Bible Commentaries
Isaiah 61

Simeon's Horae HomileticaeHorae Homileticae

Verses 1-3


Isaiah 61:1-3. The Spirit of the Lord God is upon me; because the Lord hath anointed me to preach good tidings unto the meek; he hath sent me to bind up the broken-hearted, to proclaim liberty to the captives, and the opening of the prison to them that are bound; to proclaim the acceptable year of the Lord, and the day of vengeance of our God; to comfort all that mourn; to appoint unto them that mount in Zion, to give unto them beauty for ashes, the oil of joy for mourning, the garment of praise for the spirit of heaviness; that they might be called trees of righteousness, the planting of the Lord, that he might be glorified.

IMPORTANT as these words evidently are on account of the blessed truths contained in them, they come recommended to us with double force, from their having been made the subject of our Lord’s first discourse after his entrance on his prophetic office. The interpretation of them, which he has suggested, leaves us no doubt respecting the propriety of applying them to him [Note: Luke 4:17-22.]. While therefore we “begin at this Scripture, and preach unto you Jesus,” we may truly say, “This day is this Scripture fulfilled in your ears.” May the rehearsal of it excite amongst us, not merely a transient admiration, but a deep and permanent desire to enjoy the blessings revealed in it. The prophet, speaking of the Messiah, declares,


His call to his office—

Our Lord was consecrated to his prophetic office by a visible unction of the Holy Spirit.
[As the priests and kings were separated to their respective offices by pouring oil upon their heads, so, on some occasions, were the prophets also [Note: 1 Kings 19:16.]. Our Lord, who, in all his offices, infinitely excelled all that had gone before him, was consecrated by an unction, of which the anointing oil was but a type and shadow. “The Spirit of the Lord God” was poured out upon him at the time of his baptism; and the descent of the Spirit in a visible shape, like a dove, upon him, marked him as divinely commissioned to execute the work and office of the Messiah [Note: John 1:32-34.]. Indeed, he was called Messiah, and Christ, from that very circumstance of his being “anointed with the oil of gladness above all that ever had partaken” of that heavenly gift [Note: Τοὺς μετόχους σου. Hebrews 1:9. with Psalms 45:7.].]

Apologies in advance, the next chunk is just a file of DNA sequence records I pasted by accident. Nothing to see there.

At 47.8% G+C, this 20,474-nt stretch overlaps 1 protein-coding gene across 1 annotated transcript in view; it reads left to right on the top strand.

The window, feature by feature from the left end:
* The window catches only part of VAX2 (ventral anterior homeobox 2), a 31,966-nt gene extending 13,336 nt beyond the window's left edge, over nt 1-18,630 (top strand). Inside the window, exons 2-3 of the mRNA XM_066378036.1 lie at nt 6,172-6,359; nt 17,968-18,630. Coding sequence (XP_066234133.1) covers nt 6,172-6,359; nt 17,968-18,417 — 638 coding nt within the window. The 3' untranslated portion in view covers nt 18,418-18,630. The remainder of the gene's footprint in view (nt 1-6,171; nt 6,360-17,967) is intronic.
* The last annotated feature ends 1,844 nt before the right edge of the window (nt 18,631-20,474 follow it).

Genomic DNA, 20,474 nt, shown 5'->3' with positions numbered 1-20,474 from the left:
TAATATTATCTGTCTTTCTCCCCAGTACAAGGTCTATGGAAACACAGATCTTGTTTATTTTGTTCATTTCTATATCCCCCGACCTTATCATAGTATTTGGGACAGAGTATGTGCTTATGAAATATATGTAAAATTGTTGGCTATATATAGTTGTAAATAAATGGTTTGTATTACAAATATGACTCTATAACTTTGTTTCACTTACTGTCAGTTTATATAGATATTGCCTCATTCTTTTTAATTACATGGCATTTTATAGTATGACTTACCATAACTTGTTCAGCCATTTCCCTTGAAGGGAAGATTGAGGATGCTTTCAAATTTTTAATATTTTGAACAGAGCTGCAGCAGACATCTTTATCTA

By that unction too he was qualified for the discharge of the office committed to him.
[Though, as God, our Saviour was incapable of improvement, yet, as man, “he grew in wisdom as he grew in stature,” and needed to be furnished with those gifts and graces, which were proper for the discharge of his mediatorial office. Accordingly we read, that the “Spirit was given to him, not by measure,” as to other prophets, but in all his fulness [Note: John 3:34.]; and that it rested on him as a spirit of wisdom and understanding, a spirit of counsel and of might, a spirit of knowledge and of the fear of the Lord [Note: Isaiah 11:2-3.]. Thus was he both called and qualified at the same time: for though he was destined for his work from eternity, and prepared for it from his first conception in the virgin’s womb, yet were not his qualifications completed till the great seal of heaven was affixed to his commission, and he was openly consecrated to the service of God.]